The wild world of blogging may be a hot topic for techno-pundits and media mavens from here to Palo Alto, but the online musings of the blogosphere have barely made a dent in the consciousness of many teachers. A staggering 58 percent of respondents said they don't read blogs, either because they don't have the time or don't know what one is in the first place. But for those who do, Will Richardson's thoughtful Weblogg-ed and David Warlick's entertaining site (www.davidwarlick.com/2cents) are must-reads. Strangely, though blogs are still foreign soil to many surveyed, other respondents consider them one of the best ways to stay in the know.
The RSS Feed
For those -- and there seem to be many -- who fear or loathe the blog, and for those who like them but barely have time to read them, we would like to introduce the RSS feed. Sounds fancy, but the acronym stands for "Really Simple Syndication." Key word? "Simple." It's a technology for Web site publishers to let people know when new content is available, which means you don't have to browse, because the newest information on your favorite blogs will come to you. How? Web sites generally combine a title, an annotation, and a URL for each new article, which is then published as a feed. Feeds allow readers to quickly skim over new material.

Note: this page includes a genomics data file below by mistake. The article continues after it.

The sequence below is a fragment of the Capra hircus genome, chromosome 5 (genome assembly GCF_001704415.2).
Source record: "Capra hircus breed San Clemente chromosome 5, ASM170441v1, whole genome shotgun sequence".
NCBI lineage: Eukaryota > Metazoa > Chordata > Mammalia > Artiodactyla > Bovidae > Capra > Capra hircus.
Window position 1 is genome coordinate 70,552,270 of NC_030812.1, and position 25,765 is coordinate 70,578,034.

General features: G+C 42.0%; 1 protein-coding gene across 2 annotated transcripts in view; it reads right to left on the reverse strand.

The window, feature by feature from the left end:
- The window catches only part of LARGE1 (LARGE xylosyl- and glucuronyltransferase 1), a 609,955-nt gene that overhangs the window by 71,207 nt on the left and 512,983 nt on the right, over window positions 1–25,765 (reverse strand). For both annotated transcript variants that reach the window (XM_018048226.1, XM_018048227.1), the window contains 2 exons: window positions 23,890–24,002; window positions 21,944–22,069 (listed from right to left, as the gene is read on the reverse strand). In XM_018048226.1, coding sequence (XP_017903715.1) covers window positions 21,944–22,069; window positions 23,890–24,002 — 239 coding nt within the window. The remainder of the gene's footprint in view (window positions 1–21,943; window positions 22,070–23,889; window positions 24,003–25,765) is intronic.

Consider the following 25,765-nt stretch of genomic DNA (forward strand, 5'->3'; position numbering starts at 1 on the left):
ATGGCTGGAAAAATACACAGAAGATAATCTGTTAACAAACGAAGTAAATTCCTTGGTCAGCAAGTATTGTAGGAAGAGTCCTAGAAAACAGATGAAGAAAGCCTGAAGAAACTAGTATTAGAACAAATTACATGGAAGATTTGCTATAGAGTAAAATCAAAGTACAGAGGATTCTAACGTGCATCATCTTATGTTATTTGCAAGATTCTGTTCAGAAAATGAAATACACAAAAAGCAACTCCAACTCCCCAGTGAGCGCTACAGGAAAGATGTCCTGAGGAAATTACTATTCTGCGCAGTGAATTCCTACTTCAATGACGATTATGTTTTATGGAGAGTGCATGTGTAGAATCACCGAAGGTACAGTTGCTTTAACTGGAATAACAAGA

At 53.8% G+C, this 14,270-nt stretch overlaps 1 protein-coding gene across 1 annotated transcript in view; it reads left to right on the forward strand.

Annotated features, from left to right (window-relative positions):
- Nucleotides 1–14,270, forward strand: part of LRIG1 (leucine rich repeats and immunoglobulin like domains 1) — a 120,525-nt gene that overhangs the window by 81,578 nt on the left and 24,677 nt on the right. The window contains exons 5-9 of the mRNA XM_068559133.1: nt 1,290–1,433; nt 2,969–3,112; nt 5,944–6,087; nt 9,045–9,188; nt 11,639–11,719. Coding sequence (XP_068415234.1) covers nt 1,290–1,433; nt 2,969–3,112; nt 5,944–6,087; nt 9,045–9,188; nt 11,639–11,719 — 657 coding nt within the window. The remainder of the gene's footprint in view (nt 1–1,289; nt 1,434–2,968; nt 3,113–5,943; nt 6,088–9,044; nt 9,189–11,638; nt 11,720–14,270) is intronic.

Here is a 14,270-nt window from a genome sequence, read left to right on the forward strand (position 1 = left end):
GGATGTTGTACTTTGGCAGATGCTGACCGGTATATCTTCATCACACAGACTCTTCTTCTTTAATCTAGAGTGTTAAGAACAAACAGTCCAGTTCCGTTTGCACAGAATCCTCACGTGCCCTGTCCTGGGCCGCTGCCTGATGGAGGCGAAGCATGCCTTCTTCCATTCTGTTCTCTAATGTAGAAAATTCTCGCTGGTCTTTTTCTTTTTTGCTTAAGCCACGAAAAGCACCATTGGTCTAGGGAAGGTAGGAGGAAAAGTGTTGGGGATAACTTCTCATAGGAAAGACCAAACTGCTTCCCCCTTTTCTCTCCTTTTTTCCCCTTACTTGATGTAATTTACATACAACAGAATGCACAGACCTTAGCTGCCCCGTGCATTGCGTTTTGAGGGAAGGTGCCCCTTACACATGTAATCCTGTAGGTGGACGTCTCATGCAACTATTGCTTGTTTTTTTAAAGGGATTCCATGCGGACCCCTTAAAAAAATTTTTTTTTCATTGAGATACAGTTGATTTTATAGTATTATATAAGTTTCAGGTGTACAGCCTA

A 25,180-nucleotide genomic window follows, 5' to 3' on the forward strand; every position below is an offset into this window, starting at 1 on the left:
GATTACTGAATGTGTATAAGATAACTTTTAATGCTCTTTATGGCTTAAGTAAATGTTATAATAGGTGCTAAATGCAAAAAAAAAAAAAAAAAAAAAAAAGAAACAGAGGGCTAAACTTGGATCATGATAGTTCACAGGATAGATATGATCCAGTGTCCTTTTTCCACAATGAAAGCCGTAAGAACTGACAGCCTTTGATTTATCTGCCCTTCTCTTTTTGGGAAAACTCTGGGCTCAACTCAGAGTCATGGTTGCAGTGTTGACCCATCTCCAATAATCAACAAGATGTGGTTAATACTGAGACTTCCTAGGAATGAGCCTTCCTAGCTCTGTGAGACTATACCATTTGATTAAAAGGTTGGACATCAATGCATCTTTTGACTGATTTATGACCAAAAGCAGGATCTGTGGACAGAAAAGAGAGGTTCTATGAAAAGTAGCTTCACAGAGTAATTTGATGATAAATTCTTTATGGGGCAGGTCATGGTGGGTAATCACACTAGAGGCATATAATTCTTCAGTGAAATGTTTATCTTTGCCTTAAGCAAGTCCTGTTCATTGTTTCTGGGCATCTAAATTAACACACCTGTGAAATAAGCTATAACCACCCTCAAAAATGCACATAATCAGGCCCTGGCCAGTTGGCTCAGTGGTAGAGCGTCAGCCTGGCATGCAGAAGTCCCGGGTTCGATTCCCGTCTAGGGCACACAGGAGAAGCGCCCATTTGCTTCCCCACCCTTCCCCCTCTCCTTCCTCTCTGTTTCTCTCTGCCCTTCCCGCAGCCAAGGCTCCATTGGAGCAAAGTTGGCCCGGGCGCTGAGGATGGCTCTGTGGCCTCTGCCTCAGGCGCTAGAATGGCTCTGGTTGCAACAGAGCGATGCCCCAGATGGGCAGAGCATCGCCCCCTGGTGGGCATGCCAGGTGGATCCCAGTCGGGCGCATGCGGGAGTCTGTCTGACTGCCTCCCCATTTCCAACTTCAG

The real benefit of RSS is that users can use special browsers to aggregate many feeds in one place, which is very helpful when you're trying to keep track of many online sources of information.